2014 Recipients

Shelley McLarty, M.Sc. Candidate
Department of Biological Sciences
Walla Walla University
204 South College Avenue,
College Place, WA 99324
Project title: Microscopic analysis of photosynthetic gut content in Pentidotea resecata.

Lauren Sumner-Rooney, Ph.D. Candidate
Queen’s University Marine Laboratory
12-13 The Strand, Portoferry, Co. Down
Northern Ireland, BT22 IPF
Project title: A microanatomical study of the eyes of Ophiocoma wendtii

2013 Recipients

Nikia Rice, M.Sc. Candidate
Florida Institute of Technology
150 W. University Blvd.
Melbourne, FL 32901
Project title: Photoreceptor distribution of the Green sea turtle throughout development stages.

Des Ramirez, Ph.D. Candidate
University of California, Santa Barbara
Department of Ecology, Evolution and Marine Biology
Santa Barbara, CA 93107
Project title: Quantifying dispersion of dermal opsin-expressing sensory neurons in two Octopus species

2012 Recipients

Vladimir Gross
University of Massachusetts at Lowell
Project title: Comparative myoanatomy of the Tardigrada

Trisha Spanbauer
University of Nebraska – Lincoln
Project title: The relation of climatic forcing to the morphological variability of a dominant phytoplankton species in the Andes

2011 Recipients

Caroline Harper
Brown University
Project title: The morphology of the brush-like papillae in a nectar-feeding bat, Glossophaga soricina.

Fredrick Larabee
University of Illinois, Urbana-Champaign
Project title: Comparative study of ant mandible mechanical properties and performance.

Nathan Farrar
University of Alberta
Project title: Visualizing the structure of primary cilia in the osculum of the demosponge, Ephydatia muelleri.

2010 Recipients

Shanna Hanes
Department of Biology, Auburn University
Project title: Elevated autophagic activity during hyperthermic stress in the tropical sea anemone, Aiptasia pallida: a novel bleaching  mechanism

Joey Pakes
Department of Integrative Biology, UC-Berkeley
Project title: Investigation of chemosymbionts in the anchialine cave crustaceans Speleonectes c.f. tulumensis (Remipedia) and Typhlatya  sp. (Eumalacostraca).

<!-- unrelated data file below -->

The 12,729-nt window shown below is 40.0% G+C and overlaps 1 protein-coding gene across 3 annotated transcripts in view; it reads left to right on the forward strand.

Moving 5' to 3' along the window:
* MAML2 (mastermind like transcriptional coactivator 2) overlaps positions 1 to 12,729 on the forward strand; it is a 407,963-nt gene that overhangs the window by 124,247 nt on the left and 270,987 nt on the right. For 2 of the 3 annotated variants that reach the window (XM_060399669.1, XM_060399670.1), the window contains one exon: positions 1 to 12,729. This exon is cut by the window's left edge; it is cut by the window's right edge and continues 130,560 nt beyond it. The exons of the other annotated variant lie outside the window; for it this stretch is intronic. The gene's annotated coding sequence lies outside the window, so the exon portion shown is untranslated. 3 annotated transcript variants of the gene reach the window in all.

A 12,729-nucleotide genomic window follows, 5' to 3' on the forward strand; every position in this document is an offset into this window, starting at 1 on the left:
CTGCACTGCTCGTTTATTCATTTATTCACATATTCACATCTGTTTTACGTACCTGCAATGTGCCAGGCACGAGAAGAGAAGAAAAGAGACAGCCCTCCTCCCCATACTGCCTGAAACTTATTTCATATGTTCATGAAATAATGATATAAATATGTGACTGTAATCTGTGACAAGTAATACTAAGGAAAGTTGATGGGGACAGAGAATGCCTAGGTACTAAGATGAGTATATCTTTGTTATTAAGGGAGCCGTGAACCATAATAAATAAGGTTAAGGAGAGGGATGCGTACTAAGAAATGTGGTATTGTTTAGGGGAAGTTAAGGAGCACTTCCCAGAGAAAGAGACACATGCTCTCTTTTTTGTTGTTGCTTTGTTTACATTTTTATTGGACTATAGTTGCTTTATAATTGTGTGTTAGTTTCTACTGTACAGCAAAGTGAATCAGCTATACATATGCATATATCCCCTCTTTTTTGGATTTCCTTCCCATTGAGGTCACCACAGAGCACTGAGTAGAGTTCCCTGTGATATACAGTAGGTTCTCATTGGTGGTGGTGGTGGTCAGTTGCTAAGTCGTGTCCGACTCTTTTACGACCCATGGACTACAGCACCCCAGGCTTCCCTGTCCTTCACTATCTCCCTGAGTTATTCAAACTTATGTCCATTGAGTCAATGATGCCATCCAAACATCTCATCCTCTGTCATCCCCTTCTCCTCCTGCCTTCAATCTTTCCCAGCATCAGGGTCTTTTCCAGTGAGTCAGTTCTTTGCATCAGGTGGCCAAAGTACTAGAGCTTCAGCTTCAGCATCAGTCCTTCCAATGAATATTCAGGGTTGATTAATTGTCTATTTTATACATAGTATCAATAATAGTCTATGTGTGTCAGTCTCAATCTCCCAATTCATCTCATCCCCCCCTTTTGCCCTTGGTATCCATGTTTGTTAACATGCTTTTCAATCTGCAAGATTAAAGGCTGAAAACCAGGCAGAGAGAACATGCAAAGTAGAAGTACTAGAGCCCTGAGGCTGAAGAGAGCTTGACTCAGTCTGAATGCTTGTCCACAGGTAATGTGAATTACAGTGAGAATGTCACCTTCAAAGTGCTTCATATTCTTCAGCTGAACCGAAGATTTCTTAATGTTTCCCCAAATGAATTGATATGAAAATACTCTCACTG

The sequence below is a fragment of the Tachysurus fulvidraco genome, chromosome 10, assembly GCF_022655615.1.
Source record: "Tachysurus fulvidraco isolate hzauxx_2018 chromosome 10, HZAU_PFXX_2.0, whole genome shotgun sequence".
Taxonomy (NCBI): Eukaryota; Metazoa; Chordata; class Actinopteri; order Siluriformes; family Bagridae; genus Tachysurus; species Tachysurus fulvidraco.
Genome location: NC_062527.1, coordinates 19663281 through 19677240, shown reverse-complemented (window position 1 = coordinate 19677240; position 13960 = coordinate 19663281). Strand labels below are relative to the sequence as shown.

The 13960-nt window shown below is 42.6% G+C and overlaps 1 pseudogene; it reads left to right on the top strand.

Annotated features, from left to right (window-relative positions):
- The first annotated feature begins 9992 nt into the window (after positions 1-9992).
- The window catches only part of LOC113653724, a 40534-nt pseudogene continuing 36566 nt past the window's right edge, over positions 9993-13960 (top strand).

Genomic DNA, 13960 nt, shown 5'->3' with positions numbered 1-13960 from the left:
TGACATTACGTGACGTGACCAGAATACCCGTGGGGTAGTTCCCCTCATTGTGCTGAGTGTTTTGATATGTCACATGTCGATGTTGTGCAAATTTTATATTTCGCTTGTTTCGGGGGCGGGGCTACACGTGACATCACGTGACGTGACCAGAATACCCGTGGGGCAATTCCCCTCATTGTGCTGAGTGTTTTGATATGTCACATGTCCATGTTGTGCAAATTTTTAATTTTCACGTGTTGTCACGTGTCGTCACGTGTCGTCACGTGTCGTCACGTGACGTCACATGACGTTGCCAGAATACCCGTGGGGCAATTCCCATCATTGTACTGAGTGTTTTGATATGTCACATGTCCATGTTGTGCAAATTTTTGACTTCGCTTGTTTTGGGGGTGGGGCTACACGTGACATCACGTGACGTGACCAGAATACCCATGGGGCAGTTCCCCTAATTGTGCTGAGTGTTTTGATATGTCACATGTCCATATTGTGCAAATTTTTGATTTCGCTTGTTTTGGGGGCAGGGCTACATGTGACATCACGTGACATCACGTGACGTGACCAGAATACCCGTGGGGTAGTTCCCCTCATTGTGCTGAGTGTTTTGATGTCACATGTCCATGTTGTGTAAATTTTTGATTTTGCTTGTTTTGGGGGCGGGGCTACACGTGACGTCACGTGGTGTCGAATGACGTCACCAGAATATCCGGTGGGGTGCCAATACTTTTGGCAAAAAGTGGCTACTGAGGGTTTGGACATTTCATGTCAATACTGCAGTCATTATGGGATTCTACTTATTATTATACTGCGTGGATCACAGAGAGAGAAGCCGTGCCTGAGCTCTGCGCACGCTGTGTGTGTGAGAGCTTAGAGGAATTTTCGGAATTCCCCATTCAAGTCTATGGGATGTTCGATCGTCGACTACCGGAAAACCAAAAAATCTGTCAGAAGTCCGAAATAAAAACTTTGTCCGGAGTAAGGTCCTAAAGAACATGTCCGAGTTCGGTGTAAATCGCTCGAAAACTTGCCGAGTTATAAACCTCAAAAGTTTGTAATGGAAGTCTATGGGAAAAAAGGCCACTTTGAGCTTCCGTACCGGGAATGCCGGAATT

2009 Recipients

Jessica Budke
Department Ecology and Evolutionary Biology, University of Connecticut
Project title: Examining the matrotrophic calyptra and its role in moss sporophyte development using Funaria hygrometrica L. (Bryophyta [mosses]).

Bill McLamb
Department of Biological Sciences, Florida Institute of Technology
Project title: Some like it hot: Transient receptor potential (TRP) ion channels as components of the novel infrared sensory organs of boid and crotaline snakes.

2008 Recipients

Ivey Ellis
Department of Biological Sciences, Auburn University
Project title:
Comparative neural development of the eastern oyster Crassostrea virginica and the opisthobranch gastropod Berghia verrrucornis.

Andrea Cross
Department of Biological Sciences, Florida Institute of Technology
Project title: Development of photoreceptor arrays in the retina of the African Spurred Tortoise, Geochelone sulcata.

2007 Recipients

Maria Celia Malay
Department of Zoology, University of Florida - Gainesville
Project title: Systematics and speciation of the coral-dwelling barnacles (Balanomorpha: Pyrgomatidae)

Johannes Achatz
Department of Biological Sciences, University of Maine - Orono
Project title: Neurogenesis in development and asexual reproduction of Convolutriloba macropyga (Acoela)

2006 Recipients

Jodi L. Caskey
Department of Biology, University of Louisiana at Lafayette
Project title: Contact chemoreception of sex pheromones in shrimp

J. Matthew Hoch
Department of Ecology and Evolution, Stony Brook University
Project title: Effects of environment and population density on barnacle penis morphology